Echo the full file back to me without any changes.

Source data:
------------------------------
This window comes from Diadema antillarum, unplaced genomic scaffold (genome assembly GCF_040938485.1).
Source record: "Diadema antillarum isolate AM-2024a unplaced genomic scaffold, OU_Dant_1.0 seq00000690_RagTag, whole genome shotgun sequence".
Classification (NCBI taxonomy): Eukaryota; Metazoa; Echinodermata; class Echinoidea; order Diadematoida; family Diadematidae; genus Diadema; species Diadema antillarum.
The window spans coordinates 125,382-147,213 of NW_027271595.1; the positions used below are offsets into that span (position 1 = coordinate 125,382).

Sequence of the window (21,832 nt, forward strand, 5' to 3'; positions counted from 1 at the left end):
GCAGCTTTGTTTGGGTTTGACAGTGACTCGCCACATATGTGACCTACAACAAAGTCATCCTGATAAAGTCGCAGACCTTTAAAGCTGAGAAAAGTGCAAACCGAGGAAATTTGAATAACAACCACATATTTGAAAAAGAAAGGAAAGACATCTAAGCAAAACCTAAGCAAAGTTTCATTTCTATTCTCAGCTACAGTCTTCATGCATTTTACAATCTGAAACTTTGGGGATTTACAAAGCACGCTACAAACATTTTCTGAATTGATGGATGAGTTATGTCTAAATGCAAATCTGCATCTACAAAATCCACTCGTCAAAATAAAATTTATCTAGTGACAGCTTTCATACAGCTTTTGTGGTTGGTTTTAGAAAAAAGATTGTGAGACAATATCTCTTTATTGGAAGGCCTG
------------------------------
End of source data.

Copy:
This window comes from Diadema antillarum, unplaced genomic scaffold (genome assembly GCF_040938485.1).
Source record: "Diadema antillarum isolate AM-2024a unplaced genomic scaffold, OU_Dant_1.0 seq00000690_RagTag, whole genome shotgun sequence".
Classification (NCBI taxonomy): Eukaryota; Metazoa; Echinodermata; class Echinoidea; order Diadematoida; family Diadematidae; genus Diadema; species Diadema antillarum.
The window spans coordinates 125,382-147,213 of NW_027271595.1; the positions used below are offsets into that span (position 1 = coordinate 125,382).

Sequence of the window (21,832 nt, forward strand, 5' to 3'; positions counted from 1 at the left end):
GCAGCTTTGTTTGGGTTTGACAGTGACTCGCCACATATGTGACCTACAACAAAGTCATCCTGATAAAGTCGCAGACCTTTAAAGCTGAGAAAAGTGCAAACCGAGGAAATTTGAATAACAACCACATATTTGAAAAAGAAAGGAAAGACATCTAAGCAAAACCTAAGCAAAGTTTCATTTCTATTCTCAGCTACAGTCTTCATGCATTTTACAATCTGAAACTTTGGGGATTTACAAAGCACGCTACAAACATTTTCTGAATTGATGGATGAGTTATGTCTAAATGCAAATCTGCATCTACAAAATCCACTCGTCAAAATAAAATTTATCTAGTGACAGCTTTCATACAGCTTTTGTGGTTGGTTTTAGAAAAAAGATTGTGAGACAATATCTCTTTATTGGAAGGCCTG